Time is ticking as EU leaders head towards this week’s two day critical summit to save the euro.
In the short term, decisions are needed over the means to increase firewall funding and the mechanisms to stop contagion.
In the long term there is the German and French plan for greater fiscal integration to pull weaker countries and their wayward economies into shape.
The burning question there is how inclusive will be such a treaty .
The US supports the Franco-German plan saying reforms are needed for economic growth but accompanied by a greater role for the ECB.
Britain has other concerns:
British Prime Minister David Cameron: “ The most important British interest right now is to sort out the problem in the euro zone that is having the chilling effect on our economy that I have spoken about. Now that obviously means euro zone countries doing more together and if they choose to use the European Treaty to do that then obviously there will be British safeguards and British interests that I will insist on and I won’t sign a treaty that doesn’t have those safeguards in it.”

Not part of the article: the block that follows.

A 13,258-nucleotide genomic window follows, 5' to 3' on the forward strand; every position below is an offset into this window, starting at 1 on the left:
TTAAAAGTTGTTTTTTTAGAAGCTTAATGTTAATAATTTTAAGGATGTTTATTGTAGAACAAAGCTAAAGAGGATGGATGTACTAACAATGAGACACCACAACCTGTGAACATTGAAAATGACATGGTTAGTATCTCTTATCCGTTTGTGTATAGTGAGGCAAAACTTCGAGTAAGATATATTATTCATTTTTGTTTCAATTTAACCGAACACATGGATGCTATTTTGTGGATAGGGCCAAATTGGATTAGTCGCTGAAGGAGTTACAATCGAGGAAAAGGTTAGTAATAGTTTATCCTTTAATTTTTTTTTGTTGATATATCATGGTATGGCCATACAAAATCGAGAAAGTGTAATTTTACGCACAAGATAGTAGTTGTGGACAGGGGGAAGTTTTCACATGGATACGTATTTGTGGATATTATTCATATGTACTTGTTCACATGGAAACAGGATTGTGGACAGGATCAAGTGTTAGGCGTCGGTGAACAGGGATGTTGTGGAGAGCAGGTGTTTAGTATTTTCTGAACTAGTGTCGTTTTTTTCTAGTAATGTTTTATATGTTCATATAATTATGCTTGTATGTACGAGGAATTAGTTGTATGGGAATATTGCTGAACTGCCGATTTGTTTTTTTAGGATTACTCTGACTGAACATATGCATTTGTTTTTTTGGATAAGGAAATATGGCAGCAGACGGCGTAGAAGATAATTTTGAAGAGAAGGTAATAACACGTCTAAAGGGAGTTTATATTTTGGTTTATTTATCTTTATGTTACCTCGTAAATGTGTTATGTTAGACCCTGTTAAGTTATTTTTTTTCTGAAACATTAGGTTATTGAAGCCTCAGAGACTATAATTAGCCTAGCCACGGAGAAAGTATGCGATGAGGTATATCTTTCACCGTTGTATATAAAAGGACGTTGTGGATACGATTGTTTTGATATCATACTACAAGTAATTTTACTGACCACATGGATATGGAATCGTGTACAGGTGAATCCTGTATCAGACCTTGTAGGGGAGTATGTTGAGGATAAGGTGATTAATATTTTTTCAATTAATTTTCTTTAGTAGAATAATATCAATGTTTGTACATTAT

Standard and Poor’s warning shot at the bloc by threatening to cut credit ratings of euro zone members and even that of its rescue fund could be seen more as a political move to spur the leaders into decisive action.
And that’s what the markets are looking for more than anything – long awaited decisions at a summit which above all restore confidence.